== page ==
Matt’s nominee, Jonathan Gruber, didn’t just have bad ideas, but he helped develop a plan to foist those bad ideas on the country through deception and manipulation.  And he engaged in this central planning because he believed he was doing something good for us.  Let me be clear — I don’t believe Jonathan Gruber is a bad guy.  I know a number of economists who are his friends and they swear that he is a decent, capable economist who was just caught on camera expressing the type of hyperbolic commentary that is fairly common at academic conferences.  That may be true, but there is a kernel of truth even in that hyperbole.  And that truth is not very flattering to Gruber or ObamaCare.  It reveals the type of hubris and delusion of control over events that is a near-perfect model of a Higgy winner.  And Gruber does not have to be a a bad guy to do something that worsens the human condition enough to warrant a Higgy.

I therefore bestow the William Higinbotham Inhumanitarian Award to Jonathan Gruber with all of the dishonors, responsibilities, and lack of privileges that accompany it.


And the Higgy Goes to… Paul G. Kirk, Jr.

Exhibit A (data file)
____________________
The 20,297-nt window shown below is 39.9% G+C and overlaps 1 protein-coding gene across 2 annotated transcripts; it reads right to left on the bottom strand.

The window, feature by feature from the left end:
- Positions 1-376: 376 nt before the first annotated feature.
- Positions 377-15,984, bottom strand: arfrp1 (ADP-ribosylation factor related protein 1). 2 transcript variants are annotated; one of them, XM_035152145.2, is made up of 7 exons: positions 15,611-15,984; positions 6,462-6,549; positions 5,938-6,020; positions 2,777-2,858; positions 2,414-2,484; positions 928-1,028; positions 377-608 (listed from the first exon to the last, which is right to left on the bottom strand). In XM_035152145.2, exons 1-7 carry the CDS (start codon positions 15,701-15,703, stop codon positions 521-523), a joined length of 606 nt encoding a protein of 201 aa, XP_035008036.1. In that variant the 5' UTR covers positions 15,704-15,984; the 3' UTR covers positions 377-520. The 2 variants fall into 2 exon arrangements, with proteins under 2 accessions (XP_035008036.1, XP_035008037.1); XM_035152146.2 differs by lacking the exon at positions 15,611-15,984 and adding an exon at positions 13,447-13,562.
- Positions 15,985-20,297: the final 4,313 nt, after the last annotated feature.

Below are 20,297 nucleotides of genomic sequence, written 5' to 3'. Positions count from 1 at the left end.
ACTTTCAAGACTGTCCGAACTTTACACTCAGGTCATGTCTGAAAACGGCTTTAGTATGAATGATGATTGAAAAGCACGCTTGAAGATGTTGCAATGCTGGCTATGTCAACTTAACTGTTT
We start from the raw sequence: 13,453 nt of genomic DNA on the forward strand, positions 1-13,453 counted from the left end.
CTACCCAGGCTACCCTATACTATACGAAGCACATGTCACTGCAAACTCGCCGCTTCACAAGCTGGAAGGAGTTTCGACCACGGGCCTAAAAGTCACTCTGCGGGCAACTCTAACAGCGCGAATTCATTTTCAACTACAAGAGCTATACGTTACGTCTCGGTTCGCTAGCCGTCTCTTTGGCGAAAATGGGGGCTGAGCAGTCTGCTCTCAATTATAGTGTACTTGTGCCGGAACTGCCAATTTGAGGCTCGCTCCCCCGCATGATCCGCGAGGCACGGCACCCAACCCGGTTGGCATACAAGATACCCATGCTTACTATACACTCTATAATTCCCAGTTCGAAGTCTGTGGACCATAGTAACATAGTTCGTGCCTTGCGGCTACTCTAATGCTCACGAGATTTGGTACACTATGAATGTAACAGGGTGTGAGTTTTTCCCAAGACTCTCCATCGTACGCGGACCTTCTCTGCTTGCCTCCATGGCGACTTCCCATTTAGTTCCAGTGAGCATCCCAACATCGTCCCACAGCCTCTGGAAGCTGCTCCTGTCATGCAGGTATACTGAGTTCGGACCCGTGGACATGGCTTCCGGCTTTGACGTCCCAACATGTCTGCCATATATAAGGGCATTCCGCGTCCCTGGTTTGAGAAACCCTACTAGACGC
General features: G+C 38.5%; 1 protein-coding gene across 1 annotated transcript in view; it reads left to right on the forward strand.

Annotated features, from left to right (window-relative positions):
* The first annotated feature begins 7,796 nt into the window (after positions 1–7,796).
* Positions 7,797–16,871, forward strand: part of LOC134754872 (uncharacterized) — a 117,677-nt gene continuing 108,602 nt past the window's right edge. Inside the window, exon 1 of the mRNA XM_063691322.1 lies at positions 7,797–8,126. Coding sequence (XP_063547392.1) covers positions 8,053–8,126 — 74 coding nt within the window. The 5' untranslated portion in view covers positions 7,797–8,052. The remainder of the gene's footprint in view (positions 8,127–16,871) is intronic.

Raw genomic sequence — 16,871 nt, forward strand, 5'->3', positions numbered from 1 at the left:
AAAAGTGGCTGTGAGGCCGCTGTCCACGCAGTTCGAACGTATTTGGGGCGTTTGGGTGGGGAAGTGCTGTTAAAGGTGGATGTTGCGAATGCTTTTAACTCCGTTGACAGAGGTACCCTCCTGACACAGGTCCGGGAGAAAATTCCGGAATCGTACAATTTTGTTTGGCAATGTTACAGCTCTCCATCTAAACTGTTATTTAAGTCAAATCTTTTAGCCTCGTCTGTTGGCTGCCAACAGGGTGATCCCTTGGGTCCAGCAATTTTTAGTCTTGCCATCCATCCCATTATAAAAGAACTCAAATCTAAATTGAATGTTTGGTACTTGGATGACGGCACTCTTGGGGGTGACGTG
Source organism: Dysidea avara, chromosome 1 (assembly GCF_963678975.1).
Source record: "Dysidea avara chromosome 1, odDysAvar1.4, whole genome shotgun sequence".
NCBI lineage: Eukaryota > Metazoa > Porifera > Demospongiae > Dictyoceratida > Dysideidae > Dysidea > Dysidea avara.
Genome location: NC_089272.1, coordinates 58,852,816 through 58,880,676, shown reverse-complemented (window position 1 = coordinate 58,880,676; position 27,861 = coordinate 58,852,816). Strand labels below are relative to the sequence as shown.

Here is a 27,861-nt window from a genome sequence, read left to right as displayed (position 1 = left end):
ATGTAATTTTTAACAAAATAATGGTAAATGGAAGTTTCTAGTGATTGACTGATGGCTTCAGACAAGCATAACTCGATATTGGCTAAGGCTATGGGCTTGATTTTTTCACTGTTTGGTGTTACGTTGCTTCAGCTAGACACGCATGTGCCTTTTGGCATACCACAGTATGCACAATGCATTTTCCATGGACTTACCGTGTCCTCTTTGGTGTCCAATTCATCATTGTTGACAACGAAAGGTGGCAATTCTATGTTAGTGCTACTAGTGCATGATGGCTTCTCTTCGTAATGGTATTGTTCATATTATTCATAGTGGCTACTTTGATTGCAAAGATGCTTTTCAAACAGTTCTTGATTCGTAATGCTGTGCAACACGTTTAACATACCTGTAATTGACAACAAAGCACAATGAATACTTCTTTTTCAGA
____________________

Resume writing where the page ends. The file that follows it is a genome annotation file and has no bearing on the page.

April 18, 2014

We have had another excellent (that is, horrible) group of nominees for the William Higinbotham Inhumanitarian Award.  It is more than a bit disconcerting that both this year and last we have had a plethoria of compelling nominees.

My own nominee, Paul Ehrlich, was a strong candidate.  His modern Malthusian warnings about how humans were exhausting natural resources and needed to control pupilation to avoid an imminent catastrophe helped justify the oppressive and disastrous Chinese One-Child Policy.  Ehrlich would have won The Higgy were it not for the fact that folks are already recognizing the dangers of declining birth rates, especially when coerced by the government.  Even the Chinese are starting to back away from their policy.  The demographic problems of more retireees dependent on fewer workers is becoming a big topic of discussion throughout Europe, Japan, and America.  And even the developing world is producing dramatically lower birth rates.  The highly influential Higgy does not appear necessary to discredit Ehrlich’s ideas.